Dinosaur Extinction: Chicxulub Asteroid Caused a Global Winter With Temperatures Plummeting by 47 Degrees

asteroid impact
An artist’s impression of an asteroid impacting Earth. NASA/Don Davis

An asteroid wiped out the dinosaurs—and 80 percent of all animals on the planet—about 66 million years ago, but scientists are still arguing about precisely what made the impact so deadly, even to species on the other side of the planet. New calculations lay the blame on a global winter caused by climate-changing chemicals that the asteroid flung into the atmosphere when it slammed into Earth.

That's according to a new paper published in the journal Geophysical Research Letters, which argues that the asteroid, which was about seven miles across, released about 350 billion tons of sulfur dioxide and about 450 billion tons of carbon dioxide into Earth's atmosphere. That gas would have come from ocean water and rocks that vaporized during the collision.

That's more sulfur dioxide and less carbon dioxide than previous scientists had estimated, suggesting that the massive impact chilled the planet, rather than warming it up. With more carbon dioxide and less sulfur dioxide, temperatures might have risen and roasted the dinosaurs to death through the same type of climate change we are experimenting with today.

Instead, the prevalence of sulfur dioxide meant the impact cooled the planet. The chemical plays a similar role today when it and other tiny particles created by volcanic eruptions are they're propelled high enough, into the outer layer of the atmosphere. There, they can travel around the globe and seed clouds that reflect sunlight away from the planet, causing a slight chill. The carbon dioxide still would have warmed the Earth, counteracting the sulfur dioxide a little bit, but that effect takes much longer to kick in.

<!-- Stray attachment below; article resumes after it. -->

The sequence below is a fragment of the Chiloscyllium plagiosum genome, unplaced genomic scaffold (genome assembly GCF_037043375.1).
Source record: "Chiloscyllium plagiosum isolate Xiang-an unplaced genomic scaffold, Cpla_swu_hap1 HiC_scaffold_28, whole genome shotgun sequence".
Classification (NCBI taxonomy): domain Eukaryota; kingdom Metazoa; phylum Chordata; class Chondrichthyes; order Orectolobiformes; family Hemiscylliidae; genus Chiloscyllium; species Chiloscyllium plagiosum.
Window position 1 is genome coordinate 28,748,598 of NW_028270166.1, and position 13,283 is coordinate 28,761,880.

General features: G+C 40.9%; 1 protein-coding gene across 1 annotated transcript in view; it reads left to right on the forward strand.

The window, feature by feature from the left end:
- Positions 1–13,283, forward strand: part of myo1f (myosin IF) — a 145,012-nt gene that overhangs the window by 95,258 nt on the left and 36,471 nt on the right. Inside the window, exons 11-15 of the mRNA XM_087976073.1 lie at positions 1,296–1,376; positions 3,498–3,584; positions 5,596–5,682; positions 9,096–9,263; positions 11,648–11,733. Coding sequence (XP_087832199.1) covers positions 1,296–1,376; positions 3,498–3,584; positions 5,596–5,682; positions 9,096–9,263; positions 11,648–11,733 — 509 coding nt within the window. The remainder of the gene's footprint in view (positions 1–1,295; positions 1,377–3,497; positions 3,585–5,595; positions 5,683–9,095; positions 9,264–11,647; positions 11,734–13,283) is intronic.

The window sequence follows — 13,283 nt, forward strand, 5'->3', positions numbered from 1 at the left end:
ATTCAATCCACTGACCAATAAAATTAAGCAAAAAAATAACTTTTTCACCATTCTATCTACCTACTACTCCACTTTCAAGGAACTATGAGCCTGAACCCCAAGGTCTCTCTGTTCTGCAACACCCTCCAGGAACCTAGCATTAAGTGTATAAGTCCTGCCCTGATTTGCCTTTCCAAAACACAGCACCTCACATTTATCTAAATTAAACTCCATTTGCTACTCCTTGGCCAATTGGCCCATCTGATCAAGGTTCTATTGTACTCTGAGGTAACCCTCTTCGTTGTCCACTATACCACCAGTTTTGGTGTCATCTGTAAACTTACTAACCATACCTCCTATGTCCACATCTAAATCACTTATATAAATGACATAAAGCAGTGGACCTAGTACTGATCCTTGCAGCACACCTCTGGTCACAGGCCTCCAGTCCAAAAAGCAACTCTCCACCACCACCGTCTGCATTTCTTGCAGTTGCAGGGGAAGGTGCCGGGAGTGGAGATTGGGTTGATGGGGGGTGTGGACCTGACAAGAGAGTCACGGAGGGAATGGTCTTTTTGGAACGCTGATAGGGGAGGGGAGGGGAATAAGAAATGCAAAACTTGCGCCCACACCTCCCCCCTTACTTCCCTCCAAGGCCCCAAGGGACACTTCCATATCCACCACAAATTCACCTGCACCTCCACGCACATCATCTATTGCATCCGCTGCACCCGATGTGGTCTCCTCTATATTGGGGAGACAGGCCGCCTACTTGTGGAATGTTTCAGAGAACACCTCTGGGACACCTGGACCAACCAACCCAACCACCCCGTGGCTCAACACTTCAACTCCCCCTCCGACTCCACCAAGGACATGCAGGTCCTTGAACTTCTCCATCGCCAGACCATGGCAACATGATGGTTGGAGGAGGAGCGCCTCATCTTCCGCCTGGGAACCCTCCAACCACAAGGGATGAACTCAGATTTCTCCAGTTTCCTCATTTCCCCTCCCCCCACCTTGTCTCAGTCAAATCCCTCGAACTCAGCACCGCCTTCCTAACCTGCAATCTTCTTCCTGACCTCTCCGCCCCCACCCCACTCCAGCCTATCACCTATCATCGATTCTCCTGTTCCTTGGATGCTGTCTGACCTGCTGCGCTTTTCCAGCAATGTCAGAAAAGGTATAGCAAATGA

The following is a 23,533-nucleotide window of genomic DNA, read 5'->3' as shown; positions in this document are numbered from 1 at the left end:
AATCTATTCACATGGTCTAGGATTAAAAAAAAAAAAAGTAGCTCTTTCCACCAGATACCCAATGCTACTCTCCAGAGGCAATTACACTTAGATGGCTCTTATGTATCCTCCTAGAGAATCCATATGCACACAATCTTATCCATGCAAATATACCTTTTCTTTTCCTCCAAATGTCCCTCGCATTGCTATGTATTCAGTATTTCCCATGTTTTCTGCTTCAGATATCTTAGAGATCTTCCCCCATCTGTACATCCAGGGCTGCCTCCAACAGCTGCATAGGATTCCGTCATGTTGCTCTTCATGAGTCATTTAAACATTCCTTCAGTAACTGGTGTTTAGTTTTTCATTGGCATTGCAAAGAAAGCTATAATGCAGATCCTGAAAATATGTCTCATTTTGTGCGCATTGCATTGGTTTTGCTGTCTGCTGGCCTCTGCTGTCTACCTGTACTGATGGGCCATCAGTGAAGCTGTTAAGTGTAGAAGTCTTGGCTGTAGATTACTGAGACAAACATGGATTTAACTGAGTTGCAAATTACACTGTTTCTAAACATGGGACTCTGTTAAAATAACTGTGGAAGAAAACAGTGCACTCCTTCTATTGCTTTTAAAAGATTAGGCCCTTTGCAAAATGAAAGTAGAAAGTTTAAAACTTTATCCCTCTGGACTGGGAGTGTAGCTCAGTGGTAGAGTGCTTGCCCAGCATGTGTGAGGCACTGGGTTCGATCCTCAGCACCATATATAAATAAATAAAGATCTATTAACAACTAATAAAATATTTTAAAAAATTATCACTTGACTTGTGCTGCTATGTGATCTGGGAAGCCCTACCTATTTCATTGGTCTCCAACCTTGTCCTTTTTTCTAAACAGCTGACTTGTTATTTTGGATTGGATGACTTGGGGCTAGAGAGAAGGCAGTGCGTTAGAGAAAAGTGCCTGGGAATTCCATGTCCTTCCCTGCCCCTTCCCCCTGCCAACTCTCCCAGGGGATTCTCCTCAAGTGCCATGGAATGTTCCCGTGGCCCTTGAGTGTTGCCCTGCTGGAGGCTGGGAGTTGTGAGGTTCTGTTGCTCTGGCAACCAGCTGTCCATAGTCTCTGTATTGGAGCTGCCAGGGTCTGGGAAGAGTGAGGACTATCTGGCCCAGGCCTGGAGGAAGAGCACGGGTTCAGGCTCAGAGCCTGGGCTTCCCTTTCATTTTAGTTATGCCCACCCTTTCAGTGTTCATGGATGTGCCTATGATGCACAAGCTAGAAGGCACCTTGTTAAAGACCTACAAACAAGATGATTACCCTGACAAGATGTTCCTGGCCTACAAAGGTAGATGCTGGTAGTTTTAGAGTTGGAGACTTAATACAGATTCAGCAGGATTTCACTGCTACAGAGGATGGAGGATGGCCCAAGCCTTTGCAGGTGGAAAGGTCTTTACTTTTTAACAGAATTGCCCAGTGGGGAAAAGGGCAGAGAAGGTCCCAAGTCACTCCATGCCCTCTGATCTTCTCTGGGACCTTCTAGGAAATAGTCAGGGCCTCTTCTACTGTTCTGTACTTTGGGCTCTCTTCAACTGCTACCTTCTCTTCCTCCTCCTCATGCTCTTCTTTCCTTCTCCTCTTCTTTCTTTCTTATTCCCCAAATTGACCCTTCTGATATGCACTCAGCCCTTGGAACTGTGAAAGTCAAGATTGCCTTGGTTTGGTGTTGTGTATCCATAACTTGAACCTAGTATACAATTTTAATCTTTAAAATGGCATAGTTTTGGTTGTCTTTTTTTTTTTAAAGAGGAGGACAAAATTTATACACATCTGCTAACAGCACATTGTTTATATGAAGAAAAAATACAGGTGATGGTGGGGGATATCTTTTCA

In the case of the asteroid 66 million years ago, the chill was anything but slight: Calculations published earlier this year suggest that even with much less sulfur dioxide production, temperatures may have plunged 47 degrees Fahrenheit—and that it took three decades for temperature to bounce back to where they had been previously.

Scientists have been exploring the asteroid impact site itself to get more clues about what happened to the dinosaurs. Ronaldo Schemidt/AFP/Getty Images

The current paper incorporates new estimates of the angle at which the asteroid slammed into Earth, which are based on drilling that's been conducted on the crater it left behind in the ocean off the coast of Mexico.

Most theories scientists have posed about the extinction's immediate trigger include some sort of global climate change, but what direction has been in doubt. But even the climate link is still debated, with other scientists proposing, for example, that the extinction was caused by gigantic firestorms lit by debris from the impact that ignited as it re-entered the atmosphere.